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Another London’s Music


ENO Revived

The English National Opera, or ENO, in London, has had a rough few years, culminating in the Arts Council of England—the widely inappropriate ACE—cutting its grant.

Stills from Peter Grimes, The Barber of Seville and The Handmaid's Tale [L-R].

Under the mistaken belief that London only needs one opera house as a world city, ACE decided that ENO could go to Manchester without telling Manchester.

Well, it looks like Manchester will get something resembling ENO sometime in the future, though they still have to perform at their London venue—the mighty Coliseum just off Trafalgar Square.

There is the mistaken belief that opera is either for the upper classes or rich business people who wine and dine out on their expense accounts.

This might be the case in the stalls, but once you enter the cheap seats, you will find people of all ages, races, and genders.

Opera is not a privilege—at least not yet. However, if ENO disappears, it might well be. The point about ENO is that it is the opera house that most Londoners can afford to go to.

Covent Garden is excellent, but other than the nosebleed circle, it is out of the price range of most Londoners. Yes, the acoustics are fabulous up there, but at times, it is like looking through the wrong end of a telescope.

Sadly, this budget nightmare has been reflected in the recent season at ENO. Of the nine operas on offer, only two were new productions.

One was an international co-production with five other European opera houses; the other was a concert performance of Bartók’s Duke Bluebeard’s Castle. The other seven are revivals of past ENO successes.

I have seen five of the revivals, and in all but one, I attended the original production. One production was never great to begin with, and I missed another due to illness.

With only Jenufa to go at the end of March, all the revivals except one have excelled on what were already pretty astounding nights at the ENO in the first place.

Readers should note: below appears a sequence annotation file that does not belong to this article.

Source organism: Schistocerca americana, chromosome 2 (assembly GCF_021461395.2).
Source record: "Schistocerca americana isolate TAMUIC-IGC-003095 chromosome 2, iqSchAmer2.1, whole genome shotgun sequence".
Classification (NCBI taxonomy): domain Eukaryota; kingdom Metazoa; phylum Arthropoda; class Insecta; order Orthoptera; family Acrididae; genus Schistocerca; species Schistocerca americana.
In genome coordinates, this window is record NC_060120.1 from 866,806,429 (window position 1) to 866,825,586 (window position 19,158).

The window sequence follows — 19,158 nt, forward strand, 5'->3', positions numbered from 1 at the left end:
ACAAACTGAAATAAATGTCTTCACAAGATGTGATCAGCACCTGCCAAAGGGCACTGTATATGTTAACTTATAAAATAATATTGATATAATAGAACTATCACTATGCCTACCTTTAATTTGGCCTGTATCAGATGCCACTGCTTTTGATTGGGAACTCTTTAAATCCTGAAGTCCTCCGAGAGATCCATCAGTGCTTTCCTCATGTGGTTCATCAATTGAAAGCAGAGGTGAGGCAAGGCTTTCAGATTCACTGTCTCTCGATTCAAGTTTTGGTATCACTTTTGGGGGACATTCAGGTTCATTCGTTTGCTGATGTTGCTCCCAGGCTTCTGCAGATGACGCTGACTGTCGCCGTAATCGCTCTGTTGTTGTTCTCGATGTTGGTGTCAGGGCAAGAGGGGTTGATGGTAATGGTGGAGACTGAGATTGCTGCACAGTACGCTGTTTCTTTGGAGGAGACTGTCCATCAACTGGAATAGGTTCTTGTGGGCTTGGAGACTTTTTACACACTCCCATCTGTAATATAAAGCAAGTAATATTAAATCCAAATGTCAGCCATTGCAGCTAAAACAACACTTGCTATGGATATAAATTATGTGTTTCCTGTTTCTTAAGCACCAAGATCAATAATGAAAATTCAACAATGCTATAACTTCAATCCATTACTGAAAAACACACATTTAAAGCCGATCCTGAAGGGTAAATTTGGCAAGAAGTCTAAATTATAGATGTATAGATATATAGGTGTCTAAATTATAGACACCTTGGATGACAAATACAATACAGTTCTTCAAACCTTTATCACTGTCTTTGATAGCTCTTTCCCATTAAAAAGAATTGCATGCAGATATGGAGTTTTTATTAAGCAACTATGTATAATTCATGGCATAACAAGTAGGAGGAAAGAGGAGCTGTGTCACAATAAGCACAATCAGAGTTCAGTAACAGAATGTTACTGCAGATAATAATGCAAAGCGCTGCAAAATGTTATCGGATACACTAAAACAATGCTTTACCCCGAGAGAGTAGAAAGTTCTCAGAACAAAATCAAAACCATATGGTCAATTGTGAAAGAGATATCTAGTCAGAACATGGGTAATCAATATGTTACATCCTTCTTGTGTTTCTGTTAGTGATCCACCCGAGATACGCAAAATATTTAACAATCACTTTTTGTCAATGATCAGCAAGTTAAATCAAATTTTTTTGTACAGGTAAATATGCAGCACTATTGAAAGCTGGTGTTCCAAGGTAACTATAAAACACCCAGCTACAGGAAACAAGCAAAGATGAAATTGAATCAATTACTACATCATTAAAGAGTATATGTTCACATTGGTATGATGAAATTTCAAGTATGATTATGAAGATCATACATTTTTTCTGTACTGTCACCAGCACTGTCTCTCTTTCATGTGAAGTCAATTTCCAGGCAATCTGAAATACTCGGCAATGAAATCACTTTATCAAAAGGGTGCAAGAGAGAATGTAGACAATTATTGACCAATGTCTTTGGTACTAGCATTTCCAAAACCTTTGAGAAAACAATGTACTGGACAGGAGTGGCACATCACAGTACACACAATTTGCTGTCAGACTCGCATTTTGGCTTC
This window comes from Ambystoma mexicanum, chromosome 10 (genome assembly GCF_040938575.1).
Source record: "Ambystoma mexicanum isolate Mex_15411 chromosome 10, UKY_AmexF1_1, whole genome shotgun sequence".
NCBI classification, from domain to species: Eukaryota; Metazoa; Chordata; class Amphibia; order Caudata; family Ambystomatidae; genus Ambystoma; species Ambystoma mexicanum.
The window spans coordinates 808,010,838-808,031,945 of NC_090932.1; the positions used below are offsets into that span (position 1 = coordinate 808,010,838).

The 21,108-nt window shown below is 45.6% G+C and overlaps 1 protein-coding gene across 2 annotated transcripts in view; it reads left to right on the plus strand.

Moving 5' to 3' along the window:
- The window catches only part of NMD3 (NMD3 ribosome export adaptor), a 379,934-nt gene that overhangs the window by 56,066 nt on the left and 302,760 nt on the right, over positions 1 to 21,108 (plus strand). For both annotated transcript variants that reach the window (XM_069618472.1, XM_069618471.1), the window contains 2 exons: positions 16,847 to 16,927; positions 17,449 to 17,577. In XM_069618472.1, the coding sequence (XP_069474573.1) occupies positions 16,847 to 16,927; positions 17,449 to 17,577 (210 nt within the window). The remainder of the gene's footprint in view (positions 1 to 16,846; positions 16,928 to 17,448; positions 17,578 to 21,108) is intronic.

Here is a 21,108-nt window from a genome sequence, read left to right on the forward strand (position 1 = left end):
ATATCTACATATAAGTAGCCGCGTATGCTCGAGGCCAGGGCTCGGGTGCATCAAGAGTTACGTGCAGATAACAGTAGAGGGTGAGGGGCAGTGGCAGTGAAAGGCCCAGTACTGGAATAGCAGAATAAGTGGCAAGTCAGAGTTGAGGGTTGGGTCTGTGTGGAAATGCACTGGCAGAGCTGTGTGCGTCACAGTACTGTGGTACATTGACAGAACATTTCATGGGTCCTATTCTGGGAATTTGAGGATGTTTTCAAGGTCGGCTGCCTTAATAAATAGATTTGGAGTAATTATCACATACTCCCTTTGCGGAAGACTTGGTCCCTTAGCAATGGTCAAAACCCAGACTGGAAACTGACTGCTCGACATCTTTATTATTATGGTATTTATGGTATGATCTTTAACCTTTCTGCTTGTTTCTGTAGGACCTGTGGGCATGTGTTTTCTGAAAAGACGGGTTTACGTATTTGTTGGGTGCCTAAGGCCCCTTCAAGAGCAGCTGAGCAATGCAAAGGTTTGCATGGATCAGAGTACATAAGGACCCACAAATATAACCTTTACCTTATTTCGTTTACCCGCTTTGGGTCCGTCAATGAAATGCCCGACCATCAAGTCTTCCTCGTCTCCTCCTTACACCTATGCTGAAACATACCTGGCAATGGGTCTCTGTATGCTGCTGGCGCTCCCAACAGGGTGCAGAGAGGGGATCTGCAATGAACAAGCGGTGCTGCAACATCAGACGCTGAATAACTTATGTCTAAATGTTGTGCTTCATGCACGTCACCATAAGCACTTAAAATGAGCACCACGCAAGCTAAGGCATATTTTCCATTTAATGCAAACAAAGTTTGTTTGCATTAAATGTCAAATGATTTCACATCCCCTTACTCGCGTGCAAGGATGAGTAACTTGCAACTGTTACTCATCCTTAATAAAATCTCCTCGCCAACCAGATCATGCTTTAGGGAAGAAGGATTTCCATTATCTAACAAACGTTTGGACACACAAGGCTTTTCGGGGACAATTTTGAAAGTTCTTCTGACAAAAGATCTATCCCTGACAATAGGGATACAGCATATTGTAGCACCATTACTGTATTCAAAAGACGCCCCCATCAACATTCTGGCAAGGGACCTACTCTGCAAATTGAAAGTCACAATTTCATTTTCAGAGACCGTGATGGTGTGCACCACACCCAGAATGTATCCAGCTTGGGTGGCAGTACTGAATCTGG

In opera, the notion of a revival is incredibly commonplace. Some operas get revived every few years, and some go on like old warhorses from the Crusades.

Perhaps the record is Luchino Visconti’s 1958 production of Don Carlos at Covent Garden. It was still being put on in 2002. There again, Franco Zeffirelli’s 1964 Tosca could still be seen in 2004, though sadly without Maria Callas in the title role.

I have seen both, and they were magical. A trip in time when going to the opera in jeans and a smart jacket would have been frowned upon.

My parents, who probably saw the original productions, would have been in full evening dress, and there would have been champagne with smoked salmon in the Crush Bar during the interval.

The first ENO revival was Benjamin Britten’s heart-stopping Peter Grimes. I have distinct family memories of Britten and Peter Grimes.

Like many of us, Britten’s Young Person’s Guide to the Orchestra was my introduction to classical music.

My first opera was the Covent Garden production of his BBC Television opera Owen Wingrave, based on a story by Henry James. I had seen the television production and begged to see it again but on stage for my birthday.

My parents adored James and Britten, so they were thrilled to accommodate my earnest request.  Both were moved to tears during the curtain call for Death in Venice.

His long-term partner Peter Pears directed a follow-up spotlight to the royal box, where a visibly ailing Benjamin Britten was in attendance, watching the opera that hastened his death.

The audience was deeply touched by such a profound expression of deep and romantic love and in shock at seeing how diminished the much-loved composer had become. Not long after, Britten died, and Pears was alone.

I remember my parents going to see the famous John Vickers production of Peter Grimes at Covent Garden.

My father was due to come home to change into a black tie, but there was a problem on the Central Line, and he was late. Incredibly rushed, he tied his bow tie at record speed, and my mother looked amazing, as always, in Yuki. They made it, but only just.

I am sure the air in their Vauxhall Viva was as blue as the paintwork. For me, Peter Grimes is always associated with tension, not just from the fisher folk claiming that Grimes is at his exercises.

The recent ENO revival of a David Alden production opened the current season. Somehow, it bypassed the oddness of the first production and was utterly transcendent.

Gwyn Hughes-Jones was devastating as Peter, lost in his strange misery and unable to escape the inevitable tragedy engulfing him.

Only Phillip Langridge exceeded him as the tormented, confused fisherman, and that was also at ENO.

Christine Rice was her usual brilliant self as the venal Auntie who runs the local pub. The Borough or village was utterly terrifying – like a gaggle of Trump or Brexit supporters in Ealing Comedy garb.

The second marvellous ENO revival I saw was Iolanthe. Now, I cannot cope with Gilbert & Sullivan. Their musicals are a weird and unwelcome remnant of the British Empire when most of the map was pink, and there were always crumpets or potted shrimp for tea.

However, after lockdown, I decided to curb my prejudices and be more open-minded. It has been challenging, and with Gilbert & Sullivan particularly hard, but I have seen at least five productions at ENO, admittedly through gritted teeth.